Young notes that even though the study only examined Arctic ice cores, scPFCAs are inevitably present in environments all over the planet. That situation is because their precursors—the replacement chemicals—are in the atmosphere worldwide, as are the chemicals that react with them. “If we're seeing [scPFCAs’] accumulation in the Arctic, that means they’re accumulating everywhere,” Young says. This buildup is potentially problematic, because scPFCAs are extremely persistent chemicals. “They are characterized by carbon-fluorine bonds, which are the strongest single bonds that can be formed,” she explains. “The bonds are so strong that there aren’t really any environmental processes that can break them down.” Any scPFCAs that accumulate in the environment will be there for thousands of years, Young says.
There is some disagreement over the potential toxicity of the scPFCAs looked at in the study. Some experts say they are not a hazard for organisms until they reach much greater amounts than currently exist in the environment. “From what we know now, they’re not toxic at the levels observed or bioaccumulative [capable of building up] in wildlife or humans,” says Ian Cousins, a professor of environmental organic chemistry at Stockholm University in Sweden, who was not involved in Young’s paper. “So it’s unlikely that they’re going to cause any toxic effect on humans or other organisms until they accumulate to a much higher level.” He does note, though, that researchers may discover something new about their toxicity in the future. Chemical industry representatives say that at least one of the study’s identified scPFCAs, called trifluoroacetic acid (TFA), is not problematic. “Previous scientific studies have shown that TFA [presents] negligible risk to organisms higher on the food chain, including humans,” wrote the European Fluorocarbons Technical Committee (EFCTC), which represents fluorocarbon manufacturers in Europe, in a statement to Scientific American. “They do not bio-concentrate in aquatic organisms, and do not bio-magnify in the food chain.” The EFCTC did call the study “robust in general.”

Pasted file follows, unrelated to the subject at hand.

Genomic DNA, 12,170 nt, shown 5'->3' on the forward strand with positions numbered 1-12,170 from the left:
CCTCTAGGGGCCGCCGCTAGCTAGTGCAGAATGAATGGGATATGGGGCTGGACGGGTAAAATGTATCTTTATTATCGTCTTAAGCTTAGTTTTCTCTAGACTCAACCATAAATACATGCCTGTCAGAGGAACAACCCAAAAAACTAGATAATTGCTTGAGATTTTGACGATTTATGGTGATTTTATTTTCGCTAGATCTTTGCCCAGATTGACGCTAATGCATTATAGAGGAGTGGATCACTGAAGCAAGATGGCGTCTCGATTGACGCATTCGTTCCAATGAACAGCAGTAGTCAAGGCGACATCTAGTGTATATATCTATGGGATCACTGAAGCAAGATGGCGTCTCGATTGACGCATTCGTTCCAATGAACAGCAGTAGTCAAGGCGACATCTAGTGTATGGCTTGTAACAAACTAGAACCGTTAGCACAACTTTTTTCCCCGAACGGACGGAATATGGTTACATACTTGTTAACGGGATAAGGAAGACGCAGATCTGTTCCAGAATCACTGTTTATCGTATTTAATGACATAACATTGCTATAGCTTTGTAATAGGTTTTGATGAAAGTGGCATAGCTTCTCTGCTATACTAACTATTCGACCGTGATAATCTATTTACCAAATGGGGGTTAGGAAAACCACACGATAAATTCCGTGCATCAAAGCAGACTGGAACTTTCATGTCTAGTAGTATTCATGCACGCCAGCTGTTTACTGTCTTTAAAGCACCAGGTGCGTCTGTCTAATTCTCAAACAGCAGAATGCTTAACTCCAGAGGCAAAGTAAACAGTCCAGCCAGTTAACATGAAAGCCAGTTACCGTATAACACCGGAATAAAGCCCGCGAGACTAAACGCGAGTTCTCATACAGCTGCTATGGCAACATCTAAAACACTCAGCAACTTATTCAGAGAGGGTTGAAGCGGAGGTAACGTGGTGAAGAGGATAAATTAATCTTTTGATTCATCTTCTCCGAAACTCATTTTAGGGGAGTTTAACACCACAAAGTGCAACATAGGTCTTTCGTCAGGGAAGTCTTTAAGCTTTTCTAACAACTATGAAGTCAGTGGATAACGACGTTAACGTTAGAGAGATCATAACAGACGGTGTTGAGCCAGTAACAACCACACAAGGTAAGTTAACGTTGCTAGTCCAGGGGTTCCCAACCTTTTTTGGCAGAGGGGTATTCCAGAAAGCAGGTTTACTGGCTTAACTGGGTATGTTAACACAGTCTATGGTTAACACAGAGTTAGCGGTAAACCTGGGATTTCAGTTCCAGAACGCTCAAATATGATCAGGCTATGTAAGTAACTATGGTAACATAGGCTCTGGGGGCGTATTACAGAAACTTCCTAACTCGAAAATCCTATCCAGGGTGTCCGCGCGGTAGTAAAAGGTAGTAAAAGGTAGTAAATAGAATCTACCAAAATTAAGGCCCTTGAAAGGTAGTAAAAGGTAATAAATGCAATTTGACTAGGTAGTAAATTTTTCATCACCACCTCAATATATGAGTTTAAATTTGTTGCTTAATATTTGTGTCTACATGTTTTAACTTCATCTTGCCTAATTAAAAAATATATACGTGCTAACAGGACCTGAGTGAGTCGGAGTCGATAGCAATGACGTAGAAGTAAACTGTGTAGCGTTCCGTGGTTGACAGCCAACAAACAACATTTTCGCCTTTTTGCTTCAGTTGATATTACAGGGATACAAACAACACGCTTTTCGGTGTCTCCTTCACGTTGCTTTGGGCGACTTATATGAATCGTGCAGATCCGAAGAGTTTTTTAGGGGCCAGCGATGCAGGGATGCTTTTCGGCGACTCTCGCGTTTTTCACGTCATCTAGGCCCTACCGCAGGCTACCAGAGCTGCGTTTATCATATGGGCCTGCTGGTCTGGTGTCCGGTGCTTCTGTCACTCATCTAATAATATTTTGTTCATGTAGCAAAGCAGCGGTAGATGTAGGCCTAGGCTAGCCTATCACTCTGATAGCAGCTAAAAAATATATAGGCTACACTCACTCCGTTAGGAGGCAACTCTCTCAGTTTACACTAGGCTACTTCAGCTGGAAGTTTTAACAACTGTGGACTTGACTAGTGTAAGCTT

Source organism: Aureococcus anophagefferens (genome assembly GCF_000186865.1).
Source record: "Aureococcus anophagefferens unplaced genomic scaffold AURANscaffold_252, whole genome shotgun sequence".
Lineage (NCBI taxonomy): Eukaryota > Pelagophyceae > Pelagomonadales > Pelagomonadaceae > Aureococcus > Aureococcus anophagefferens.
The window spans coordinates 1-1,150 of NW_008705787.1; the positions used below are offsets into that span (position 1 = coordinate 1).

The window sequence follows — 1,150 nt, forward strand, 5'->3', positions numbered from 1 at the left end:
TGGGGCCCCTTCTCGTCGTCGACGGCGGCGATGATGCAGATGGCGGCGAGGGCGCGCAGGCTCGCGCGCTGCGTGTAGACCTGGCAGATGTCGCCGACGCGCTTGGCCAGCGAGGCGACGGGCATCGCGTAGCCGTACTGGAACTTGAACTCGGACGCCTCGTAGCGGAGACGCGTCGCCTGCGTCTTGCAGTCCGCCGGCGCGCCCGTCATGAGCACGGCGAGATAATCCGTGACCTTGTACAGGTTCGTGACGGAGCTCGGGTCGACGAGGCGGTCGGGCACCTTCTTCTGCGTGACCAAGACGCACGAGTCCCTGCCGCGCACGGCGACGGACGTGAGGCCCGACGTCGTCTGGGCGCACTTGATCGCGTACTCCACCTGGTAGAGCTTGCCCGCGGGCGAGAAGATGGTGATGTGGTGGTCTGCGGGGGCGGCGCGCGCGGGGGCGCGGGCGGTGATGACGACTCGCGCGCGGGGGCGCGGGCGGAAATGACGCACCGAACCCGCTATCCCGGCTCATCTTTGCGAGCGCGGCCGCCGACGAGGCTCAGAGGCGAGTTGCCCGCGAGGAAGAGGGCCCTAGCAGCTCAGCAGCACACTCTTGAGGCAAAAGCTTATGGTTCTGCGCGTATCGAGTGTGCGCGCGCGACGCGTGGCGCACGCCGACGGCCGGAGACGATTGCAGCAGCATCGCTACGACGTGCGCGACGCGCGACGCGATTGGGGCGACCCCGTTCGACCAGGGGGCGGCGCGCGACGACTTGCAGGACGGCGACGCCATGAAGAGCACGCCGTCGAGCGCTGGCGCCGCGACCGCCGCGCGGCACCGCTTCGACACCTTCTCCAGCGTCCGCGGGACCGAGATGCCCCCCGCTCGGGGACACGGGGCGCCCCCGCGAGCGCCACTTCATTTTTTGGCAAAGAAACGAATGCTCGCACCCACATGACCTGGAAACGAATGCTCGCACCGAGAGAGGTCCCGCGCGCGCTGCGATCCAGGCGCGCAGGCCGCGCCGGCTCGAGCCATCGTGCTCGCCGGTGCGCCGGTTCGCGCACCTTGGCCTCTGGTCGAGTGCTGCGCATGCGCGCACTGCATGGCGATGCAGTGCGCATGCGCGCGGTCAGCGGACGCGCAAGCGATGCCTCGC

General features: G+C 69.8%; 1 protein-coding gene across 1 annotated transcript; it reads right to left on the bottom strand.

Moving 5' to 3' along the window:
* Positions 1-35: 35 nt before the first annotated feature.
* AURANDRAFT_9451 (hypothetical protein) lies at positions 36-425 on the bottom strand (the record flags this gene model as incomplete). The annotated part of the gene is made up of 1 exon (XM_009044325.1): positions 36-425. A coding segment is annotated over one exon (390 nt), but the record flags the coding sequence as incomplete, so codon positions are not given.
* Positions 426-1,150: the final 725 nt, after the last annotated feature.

Other experts think there has not been enough research to truly understand whether scPFCAs may be toxic—in particular, at low-dose, chronic levels of exposure. “If [these chemicals] are in the environment for a long period of time, humans and organisms will be continually exposed,” says Jamie DeWitt, an associate professor of pharmacology and toxicology at the Brody School of Medicine at East Carolina University, who was not involved in the April study. “The question is: Is the low concentration in the environment, with consistent exposure, sufficient to overwhelm the body and produce toxicity? That is not known.” That lack of information is because these types of studies are very difficult to conduct. John Ferry, an environmental chemist at the University of South Carolina, who was also not involved in Young’s recent research, agrees that the potential impacts of scPFCAs are not fully known yet. “The fact that studies today don’t necessarily show anything—it’s hard to say how important that really is,” he says. “Even if an effect may be unknown today, [that] doesn’t mean it will be unknown tomorrow.”
Ultimately most experts seem to agree that scPFCAs’ extreme persistence is concerning. “I don’t think it’s a good idea to release these kinds of substances where they never degrade,” Cousins says. “You can be sure that if you continue releasing them, there will be an effect sooner or later that’s going to be problematic. And then you have to wait a long time for that effect to stop, because you can’t reverse the contamination.”